Editorial credit: CiEll /

EQT Announces Net-Zero Goal for 2025,
Looks to Become Major Provider of Clean Hydrogen

by Amanda Waltz


July 14, 2021

As natural gas production in the United States grows, questions arise over just how clean the energy source is when it comes to carbon emissions. EQT Corporation, a Pittsburgh-based natural gas production company, responded to this by pledging to drastically reduce its greenhouse gas emissions. 

At the end of June, EQT announced the release of its Environmental, Social and Governance, aka ESG Report, described in a press release as outlining the company's "2020 operational data and initiatives implemented to continuously improve the way it produces environmentally responsible, reliable, and low-cost energy." Part of this includes setting targets to achieve net-zero greenhouse gas and methane emissions in its Production segment operations by or before 2025.

Being net zero — also referred to as carbon neutral— is defined by the U.S. Environmental Protection Agency as "consuming only as much energy as produced, achieving a sustainable balance between water availability and demand, and eliminating solid waste sent to landfills."

"The actions that we have taken in the last year have set EQT on the path to be net zero by 2025, if not sooner," says EQT CEO Toby Rice in a press release. "Bolstering this ambition is our ability to leverage technology and innovation that not only improves our operational efficiencies but lessens our environmental impact.”

As reported by the Pittsburgh Post-Gazette, Rice says he believes EQT, touted as the largest producer of natural gas in the U.S., could become the lowest-cost producer of hydrogen, made from natural gas captured from EQT's wells.

Currently, EQT has hydraulic fracking wells throughout New York, Ohio, West Virginia, and Pennsylvania, including in the Greene and Washington counties located in the southwestern part of the state.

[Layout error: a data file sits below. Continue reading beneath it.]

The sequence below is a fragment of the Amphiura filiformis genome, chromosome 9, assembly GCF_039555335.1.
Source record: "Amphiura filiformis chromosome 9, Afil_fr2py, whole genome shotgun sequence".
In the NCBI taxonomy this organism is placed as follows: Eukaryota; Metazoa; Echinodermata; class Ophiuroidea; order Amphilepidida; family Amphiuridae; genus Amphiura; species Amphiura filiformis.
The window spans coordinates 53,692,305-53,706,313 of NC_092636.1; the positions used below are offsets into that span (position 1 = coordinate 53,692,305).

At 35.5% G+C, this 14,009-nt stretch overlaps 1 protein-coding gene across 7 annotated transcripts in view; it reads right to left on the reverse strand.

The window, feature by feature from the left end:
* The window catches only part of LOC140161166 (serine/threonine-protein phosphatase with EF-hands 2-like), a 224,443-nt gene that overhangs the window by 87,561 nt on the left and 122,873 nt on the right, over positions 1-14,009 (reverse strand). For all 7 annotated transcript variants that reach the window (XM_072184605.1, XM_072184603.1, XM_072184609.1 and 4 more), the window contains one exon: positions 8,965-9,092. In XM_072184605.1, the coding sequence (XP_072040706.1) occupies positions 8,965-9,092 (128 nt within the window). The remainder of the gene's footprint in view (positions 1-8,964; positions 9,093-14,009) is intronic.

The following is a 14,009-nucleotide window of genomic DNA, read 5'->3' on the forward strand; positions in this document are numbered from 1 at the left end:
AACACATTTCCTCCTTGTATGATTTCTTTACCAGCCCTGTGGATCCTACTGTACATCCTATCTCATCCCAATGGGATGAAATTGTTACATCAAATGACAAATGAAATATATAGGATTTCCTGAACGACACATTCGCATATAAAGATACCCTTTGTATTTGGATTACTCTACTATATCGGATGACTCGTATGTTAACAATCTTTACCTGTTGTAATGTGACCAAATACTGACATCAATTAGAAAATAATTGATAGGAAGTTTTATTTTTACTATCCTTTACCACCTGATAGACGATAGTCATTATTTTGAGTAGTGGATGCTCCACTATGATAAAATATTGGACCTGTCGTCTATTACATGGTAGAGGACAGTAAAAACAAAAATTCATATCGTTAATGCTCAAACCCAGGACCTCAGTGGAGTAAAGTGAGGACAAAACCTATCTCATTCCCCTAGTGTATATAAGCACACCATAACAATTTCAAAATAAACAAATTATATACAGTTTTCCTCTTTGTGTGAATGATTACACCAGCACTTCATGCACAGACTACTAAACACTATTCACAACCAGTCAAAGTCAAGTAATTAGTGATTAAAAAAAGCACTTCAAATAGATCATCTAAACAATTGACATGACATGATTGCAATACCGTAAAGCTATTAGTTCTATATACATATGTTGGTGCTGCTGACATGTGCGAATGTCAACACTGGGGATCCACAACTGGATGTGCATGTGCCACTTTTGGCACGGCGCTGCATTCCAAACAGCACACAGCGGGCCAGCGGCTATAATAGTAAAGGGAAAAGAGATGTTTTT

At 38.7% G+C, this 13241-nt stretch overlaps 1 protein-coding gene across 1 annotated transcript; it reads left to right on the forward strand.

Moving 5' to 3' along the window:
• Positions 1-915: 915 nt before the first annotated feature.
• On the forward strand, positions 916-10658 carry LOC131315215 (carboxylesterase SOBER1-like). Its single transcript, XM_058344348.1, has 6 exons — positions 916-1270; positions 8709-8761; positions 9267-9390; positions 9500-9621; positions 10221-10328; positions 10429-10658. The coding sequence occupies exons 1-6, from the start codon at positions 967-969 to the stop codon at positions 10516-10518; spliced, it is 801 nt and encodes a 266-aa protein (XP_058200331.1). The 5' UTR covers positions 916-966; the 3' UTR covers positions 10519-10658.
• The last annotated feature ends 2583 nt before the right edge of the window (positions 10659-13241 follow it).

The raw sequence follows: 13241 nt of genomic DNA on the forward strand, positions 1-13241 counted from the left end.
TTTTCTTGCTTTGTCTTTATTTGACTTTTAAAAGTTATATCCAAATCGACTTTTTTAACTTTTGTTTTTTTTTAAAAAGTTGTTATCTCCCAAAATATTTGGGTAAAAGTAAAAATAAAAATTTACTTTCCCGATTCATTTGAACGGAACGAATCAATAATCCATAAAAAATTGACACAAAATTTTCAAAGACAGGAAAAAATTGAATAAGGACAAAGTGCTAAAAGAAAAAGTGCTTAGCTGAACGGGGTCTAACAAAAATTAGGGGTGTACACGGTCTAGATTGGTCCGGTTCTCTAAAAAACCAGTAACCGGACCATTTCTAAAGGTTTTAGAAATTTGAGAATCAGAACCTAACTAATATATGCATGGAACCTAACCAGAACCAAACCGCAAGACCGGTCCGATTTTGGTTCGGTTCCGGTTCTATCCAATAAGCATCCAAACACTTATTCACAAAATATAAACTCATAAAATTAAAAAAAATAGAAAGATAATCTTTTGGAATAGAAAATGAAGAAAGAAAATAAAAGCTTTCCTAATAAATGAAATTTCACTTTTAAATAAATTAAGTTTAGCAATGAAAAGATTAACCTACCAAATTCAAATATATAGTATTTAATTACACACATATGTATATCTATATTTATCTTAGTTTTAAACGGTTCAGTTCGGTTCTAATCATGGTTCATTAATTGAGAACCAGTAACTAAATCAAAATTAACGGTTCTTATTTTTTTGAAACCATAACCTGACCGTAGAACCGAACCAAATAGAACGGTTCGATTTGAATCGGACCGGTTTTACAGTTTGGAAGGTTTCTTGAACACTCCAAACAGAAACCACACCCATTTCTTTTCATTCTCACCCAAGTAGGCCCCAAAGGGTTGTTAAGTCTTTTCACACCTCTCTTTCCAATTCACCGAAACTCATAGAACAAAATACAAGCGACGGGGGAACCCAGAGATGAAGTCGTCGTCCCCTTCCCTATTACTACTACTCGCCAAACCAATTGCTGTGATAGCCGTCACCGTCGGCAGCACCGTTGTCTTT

The U.S. Office of Energy Efficiency & Renewable Energy says that hydrogen, when consumed in a fuel cell, produces only water, making it a clean fuel option. It can be produced from natural gas, as well as nuclear power, biomass, and renewable power like solar and wind.

Rice thinks hydrogen, converted from EQT’s natural gas, could be used to displace diesel in transportation. According to the EPA, exhaust from diesel, a common fuel used in large trucks and other machines, contributes to "serious human health and environmental effects" by releasing oxides of nitrogen, carbon monoxide, and other hazardous pollutants into the air.

"Natural gas is the proven abundant, reliable, affordable, and environmentally responsible energy source," says Rice in a press release. "EQT is uniquely positioned as the largest pure-play natural gas producer to build upon its already industry-leading performance and demonstrate the true benefits of natural gas."

The report laid out other ways EQT has worked to lower its carbon footprint, including claims that, by transitioning to electric frac fleets in 2020, the company will eliminate over 23 million gallons of diesel fuel from its operations annually. The company is also launching a $75 million fund to invest in technologies that "promote natural gas while lowering EQT’s carbon footprint."

The company also joined the Oil & Gas Methane Partnership 2.0 Initiative, a global effort to better track and report methane emissions.

EQT adds to a growing list of energy companies setting ambitious goals to lower their environmental impact. At the same time as EQT's big announcement, another Pittsburgh entity, the United States Steel Corporation, made an agreement with another company to study the potential for carbon capture and storage and hydrogen development in the tri-state region of Ohio, Pennsylvania, and West Virginia, according to a press release. U.S. Steel targeted hitting net-zero carbon emissions by 2050.

Major players like Royal Dutch Shell and Occidental Petroleum Corp. also plan to go net-zero by 2050 and 2040, respectively.

Rice told the PG that he hopes EQT can help lead the Pittsburgh region towards reducing its carbon emissions, especially by creating a market for hydrogen and satisfying the domestic and international demand for clean energy. For example, EQT has already looked at supplying the Allegheny County Port Authority should the major public transportation provider switch to hydrogen-powered buses.

“Our 2020 ESG Report outlines our strategy for reducing our emissions and how we view our role in accelerating a transition to a low carbon future," says Rice.


Amanda Waltz is a regular contributing writer for The Green Voice